The hydrological mass balance can also be used to estimate the glacial mass balance. The hydrological method uses a water-balance approach to compute glacial mass balance. The estimated net precipitation in the basin is subtracted from the net runoff to compute the water storage within the basin, which is then interpreted as due to changes in glacial mass balance (Braithwaite, 2002). Although this approach is con-
sidered to provide only a crude approximation and is not generally recommended (Barry, 2006), it was used for many years for the basin of the Grosse Aletsch in Switzerland (PSFG, 1967, 1973). The hydrological approach is difficult to use in the HKH area because of limited precipitation and discharge measurements. However, the approach does hold promise as more basins become instrumented with automatic weather stations and automated measurements of discharge height, as demonstrated for the Langtang Basin in Nepal by the recent International Centre for Integrated Mountain Development (ICIMOD) field class on glacial mass balance measurements.
REMOTE SENSING MEASUREMENTS
Remote sensing measurements are based on information gained by aerial sensing technologies installed on aircraft and satellites. Scientists are increasingly able to measure glacier properties over larger areas and longer time spans because of the increased availability of imagery from remote sensing platforms. Remote sensing yields information about glacier properties including glacier area, length, surface elevation, surface flow fields, accumulation/ablation rates, albedo, equilibrium line altitude (ELA), accumulation area ratio, and the mass balance gradient. The ELA, accumulation area ratio, and mass balance gradient respond to annual changes in temperature, precipitation, and humidity and are therefore important for mass balance monitoring. Changes in glacier area and terminus positions over timescales of several decades, which are relatively easy to determine from remote sensing imagery, have been used as indicators of a glacier’s response to climate forcing (Barry, 2006).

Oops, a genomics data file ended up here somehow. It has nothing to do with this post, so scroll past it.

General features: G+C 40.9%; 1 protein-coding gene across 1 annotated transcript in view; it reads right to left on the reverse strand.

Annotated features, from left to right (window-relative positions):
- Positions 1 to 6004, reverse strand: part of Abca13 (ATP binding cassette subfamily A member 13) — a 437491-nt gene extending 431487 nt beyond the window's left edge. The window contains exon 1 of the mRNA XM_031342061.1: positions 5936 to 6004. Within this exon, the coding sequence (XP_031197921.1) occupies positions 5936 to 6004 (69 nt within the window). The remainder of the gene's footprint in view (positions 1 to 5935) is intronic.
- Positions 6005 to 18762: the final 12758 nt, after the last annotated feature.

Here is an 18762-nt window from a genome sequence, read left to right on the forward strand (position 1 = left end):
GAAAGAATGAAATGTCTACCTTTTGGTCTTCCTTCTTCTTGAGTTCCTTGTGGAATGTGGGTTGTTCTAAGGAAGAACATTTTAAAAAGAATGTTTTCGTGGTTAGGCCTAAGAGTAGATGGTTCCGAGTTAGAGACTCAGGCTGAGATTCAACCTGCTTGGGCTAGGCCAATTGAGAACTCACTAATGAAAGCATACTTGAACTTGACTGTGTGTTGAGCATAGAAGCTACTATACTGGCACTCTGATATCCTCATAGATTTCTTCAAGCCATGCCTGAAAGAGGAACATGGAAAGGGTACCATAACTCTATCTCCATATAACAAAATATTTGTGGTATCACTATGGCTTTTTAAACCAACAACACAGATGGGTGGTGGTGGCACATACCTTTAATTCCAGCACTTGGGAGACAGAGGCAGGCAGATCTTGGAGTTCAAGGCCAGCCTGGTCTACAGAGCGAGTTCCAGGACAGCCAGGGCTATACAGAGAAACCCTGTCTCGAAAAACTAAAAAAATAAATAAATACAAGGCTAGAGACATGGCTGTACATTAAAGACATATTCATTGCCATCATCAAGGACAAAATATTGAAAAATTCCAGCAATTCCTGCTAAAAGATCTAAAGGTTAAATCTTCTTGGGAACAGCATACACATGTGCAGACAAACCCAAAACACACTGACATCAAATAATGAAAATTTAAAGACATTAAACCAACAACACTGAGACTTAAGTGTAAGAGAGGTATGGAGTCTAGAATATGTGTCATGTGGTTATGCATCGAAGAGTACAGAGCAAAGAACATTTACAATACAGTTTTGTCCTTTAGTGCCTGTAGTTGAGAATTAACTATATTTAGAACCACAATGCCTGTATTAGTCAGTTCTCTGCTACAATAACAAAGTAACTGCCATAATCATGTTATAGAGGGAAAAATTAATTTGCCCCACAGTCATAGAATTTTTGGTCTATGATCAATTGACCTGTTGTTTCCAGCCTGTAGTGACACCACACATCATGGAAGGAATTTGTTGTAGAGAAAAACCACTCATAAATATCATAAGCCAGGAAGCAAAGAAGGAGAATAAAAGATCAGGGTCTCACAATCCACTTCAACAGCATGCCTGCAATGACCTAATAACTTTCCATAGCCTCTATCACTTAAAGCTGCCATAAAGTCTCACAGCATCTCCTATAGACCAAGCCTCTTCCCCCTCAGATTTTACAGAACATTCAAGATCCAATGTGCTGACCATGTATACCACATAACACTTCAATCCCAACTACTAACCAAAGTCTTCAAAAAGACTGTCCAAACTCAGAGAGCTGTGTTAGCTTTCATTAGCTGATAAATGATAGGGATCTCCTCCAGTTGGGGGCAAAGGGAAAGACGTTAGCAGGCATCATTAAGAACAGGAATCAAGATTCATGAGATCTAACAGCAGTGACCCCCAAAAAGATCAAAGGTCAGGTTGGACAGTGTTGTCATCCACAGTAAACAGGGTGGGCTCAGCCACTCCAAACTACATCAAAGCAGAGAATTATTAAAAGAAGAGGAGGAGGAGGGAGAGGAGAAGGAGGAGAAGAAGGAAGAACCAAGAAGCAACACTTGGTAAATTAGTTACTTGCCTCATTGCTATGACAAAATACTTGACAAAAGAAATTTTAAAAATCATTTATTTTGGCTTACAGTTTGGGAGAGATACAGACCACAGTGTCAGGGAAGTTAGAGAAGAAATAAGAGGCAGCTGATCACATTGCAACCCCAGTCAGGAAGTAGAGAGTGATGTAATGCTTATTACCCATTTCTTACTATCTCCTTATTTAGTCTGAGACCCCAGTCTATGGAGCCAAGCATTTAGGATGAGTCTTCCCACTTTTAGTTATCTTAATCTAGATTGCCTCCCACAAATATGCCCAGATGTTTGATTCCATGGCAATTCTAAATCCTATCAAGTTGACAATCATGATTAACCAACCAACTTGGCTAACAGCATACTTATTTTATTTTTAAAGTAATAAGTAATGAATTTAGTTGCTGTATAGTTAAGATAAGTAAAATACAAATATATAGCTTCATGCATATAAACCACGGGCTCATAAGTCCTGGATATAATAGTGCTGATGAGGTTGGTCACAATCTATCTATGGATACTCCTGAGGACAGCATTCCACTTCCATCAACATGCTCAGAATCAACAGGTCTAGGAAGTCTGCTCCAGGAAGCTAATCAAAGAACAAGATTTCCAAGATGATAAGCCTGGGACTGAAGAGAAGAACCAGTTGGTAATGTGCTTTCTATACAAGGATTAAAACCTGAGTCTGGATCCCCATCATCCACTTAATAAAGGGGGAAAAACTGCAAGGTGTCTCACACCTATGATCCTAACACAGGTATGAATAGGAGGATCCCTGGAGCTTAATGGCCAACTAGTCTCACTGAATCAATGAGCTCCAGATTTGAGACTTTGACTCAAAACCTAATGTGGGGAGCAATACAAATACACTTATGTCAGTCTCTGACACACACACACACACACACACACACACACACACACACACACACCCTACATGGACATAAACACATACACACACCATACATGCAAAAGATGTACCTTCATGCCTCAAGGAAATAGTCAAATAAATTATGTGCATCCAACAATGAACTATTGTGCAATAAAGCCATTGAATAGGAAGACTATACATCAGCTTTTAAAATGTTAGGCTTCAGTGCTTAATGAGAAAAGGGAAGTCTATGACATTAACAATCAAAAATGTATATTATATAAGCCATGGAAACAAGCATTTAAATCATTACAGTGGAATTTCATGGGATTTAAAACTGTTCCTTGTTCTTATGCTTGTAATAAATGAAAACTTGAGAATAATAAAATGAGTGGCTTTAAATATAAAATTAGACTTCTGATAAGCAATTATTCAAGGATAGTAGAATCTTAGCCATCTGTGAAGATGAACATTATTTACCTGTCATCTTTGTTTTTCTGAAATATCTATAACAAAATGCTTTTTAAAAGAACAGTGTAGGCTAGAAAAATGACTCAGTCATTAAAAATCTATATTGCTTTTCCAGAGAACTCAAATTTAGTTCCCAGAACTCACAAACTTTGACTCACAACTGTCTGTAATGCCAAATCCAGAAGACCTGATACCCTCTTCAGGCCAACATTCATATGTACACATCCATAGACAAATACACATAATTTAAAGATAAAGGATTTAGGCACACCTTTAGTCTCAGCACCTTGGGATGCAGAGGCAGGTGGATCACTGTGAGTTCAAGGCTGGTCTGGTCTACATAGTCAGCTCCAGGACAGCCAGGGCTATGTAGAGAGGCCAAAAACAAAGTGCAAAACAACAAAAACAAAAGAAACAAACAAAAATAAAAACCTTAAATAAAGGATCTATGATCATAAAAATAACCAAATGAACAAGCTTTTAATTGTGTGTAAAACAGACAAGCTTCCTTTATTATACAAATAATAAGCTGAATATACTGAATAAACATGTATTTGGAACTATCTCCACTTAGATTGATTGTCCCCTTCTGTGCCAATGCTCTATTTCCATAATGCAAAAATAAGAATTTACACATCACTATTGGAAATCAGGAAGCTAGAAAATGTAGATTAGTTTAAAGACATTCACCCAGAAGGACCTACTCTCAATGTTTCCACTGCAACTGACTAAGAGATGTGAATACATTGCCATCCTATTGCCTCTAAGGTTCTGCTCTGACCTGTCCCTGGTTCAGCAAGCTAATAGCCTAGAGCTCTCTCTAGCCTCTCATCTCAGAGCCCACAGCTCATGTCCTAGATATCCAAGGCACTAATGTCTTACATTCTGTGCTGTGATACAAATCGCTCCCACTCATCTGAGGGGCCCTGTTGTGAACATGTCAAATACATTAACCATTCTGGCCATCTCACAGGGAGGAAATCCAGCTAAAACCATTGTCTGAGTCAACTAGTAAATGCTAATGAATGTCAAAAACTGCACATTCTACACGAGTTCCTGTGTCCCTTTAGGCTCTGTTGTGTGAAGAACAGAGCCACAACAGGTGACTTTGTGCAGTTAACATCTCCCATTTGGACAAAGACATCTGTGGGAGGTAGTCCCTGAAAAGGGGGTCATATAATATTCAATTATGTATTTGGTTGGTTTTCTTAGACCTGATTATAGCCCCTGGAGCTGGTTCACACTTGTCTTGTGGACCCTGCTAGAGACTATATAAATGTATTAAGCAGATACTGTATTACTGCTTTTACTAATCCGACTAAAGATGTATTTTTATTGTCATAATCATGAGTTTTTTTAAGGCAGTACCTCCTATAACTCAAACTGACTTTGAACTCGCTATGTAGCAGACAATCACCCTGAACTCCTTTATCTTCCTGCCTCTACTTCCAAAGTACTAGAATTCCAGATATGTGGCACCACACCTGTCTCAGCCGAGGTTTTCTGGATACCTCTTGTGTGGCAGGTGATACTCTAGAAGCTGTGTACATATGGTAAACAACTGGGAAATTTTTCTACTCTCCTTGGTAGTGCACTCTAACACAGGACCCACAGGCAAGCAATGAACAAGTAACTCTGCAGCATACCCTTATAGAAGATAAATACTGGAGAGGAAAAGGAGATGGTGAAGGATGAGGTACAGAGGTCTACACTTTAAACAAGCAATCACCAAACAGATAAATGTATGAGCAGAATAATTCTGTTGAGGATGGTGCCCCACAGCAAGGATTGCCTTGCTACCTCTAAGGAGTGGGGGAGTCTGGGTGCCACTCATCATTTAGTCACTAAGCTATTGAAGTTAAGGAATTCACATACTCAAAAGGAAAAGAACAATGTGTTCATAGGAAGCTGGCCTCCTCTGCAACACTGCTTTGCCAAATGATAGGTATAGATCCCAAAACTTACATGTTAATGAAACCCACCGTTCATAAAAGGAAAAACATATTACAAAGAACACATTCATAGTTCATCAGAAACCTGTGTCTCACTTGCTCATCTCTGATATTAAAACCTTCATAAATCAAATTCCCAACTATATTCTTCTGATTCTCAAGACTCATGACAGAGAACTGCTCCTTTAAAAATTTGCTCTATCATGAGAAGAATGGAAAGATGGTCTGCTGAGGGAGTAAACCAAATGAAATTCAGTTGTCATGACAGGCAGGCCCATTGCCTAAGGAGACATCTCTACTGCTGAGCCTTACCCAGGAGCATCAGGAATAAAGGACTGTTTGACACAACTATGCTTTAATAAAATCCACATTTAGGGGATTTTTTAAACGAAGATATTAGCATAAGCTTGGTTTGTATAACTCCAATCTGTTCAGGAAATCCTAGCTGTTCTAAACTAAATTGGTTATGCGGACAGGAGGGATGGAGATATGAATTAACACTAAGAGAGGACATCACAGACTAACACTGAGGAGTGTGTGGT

Remote sensing uses sensors that detect solar energy reflected by Earth’s features as well as the emission of the Earth’s own thermal energy (Figure C.1). Wavelength ranges (or bands) of interest to remote sensing of glaciers generally include visible light (VIS ranging from about 0.45 to 0.75 µm), near-infrared (NIR ranging from 0.75 to 1.4 µm), short-wavelength infrared (SWIR ranging from 1.4 to 3 µm), and thermal infrared (TIR ranging from about 8 to 15 µm). Sensors record the brightness temperature within a defined band that depends on the characteristics of the specific sensor, as illustrated for two different sensors in Figure C.1. For example, Band 2 of Landsat1 7 records the brightness temperature from 0.53 to 0.61 μm, often mapped as the blue band.